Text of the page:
Friday, December 14, 2007

The Department of Everything Else

(TED talk by Thomas Barnett.) Especially the two minutes after 13:30

He wants to split the military in half:
- a Leviathan force (Hobbesian, like we have right now, to shoot and bomb)
- a System Administrator force (Eventually a civilian force run by the army, well-equipped, trained, and acculturated to transparently process "politically bankrupt states" like the IMF does for the financially strapped.)

He discusses how the USA Constitution provides for a Department of Armed Forces, "Armies" and a Deparment of Everything Else, "Navies". I found this distinction interesting and googled it up. The Constitution just says bluntly that we should form a "Navy". We don't look at the Navy as very different from the Army, nowadays, and maybe the Coast Guard is different. But the Federalist papers have an interesting discussions of it. All the discussions of the navy are about economics!

See the purpose of the Navy as described by John Jay in this link, and Alexander Hamilton in this link.

Jay and Hamilton argue for a national "fleet" to protect the USA's trade routes and to regulate our commerce. It's about keeping other nations happy with us. Jay's and Hamilton's essays do seem to support Barnett's conclusions that this fleet should be more diverse, acculturated, and civilian.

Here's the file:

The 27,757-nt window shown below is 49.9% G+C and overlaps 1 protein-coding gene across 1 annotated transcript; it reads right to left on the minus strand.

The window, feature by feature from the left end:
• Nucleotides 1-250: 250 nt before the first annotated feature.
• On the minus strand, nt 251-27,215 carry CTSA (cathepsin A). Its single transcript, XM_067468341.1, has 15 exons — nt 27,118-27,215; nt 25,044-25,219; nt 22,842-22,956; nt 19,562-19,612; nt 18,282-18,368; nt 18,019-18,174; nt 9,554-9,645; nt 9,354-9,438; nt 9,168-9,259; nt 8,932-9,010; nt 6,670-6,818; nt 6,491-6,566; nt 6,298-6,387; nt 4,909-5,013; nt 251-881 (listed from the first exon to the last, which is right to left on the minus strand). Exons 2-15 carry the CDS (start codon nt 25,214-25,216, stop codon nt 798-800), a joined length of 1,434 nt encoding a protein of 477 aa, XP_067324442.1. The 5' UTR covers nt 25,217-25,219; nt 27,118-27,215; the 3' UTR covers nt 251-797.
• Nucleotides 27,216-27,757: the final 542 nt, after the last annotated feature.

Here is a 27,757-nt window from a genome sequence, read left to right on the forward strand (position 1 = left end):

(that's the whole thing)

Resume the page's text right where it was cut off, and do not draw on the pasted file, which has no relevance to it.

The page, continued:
Barnett seems to have a point.


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StevenBhardwaj said...
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Miguel said...

Steve - I don't know if you're still interested in this topic, but Michael Oren's book "Power, Faith, and Fantasy: America in the Middle East 1776-Present" covers a lot of terrain about the debates regarding the formation of the U.S. Navy. The basic perspective is that the heavy harassment of Articles-of-Confederation-era shipping by sovereign pirate states (e.g., North African Berber and Arab kingdoms) was one of the underlying motivations of the Constitution in the first place, with particular emphasis on the ability of the central government to form a strong Army (and more importantly) and Navy. Pretty fascinating stuff, though the book becomes weaker as it approaches more contemporary topics.


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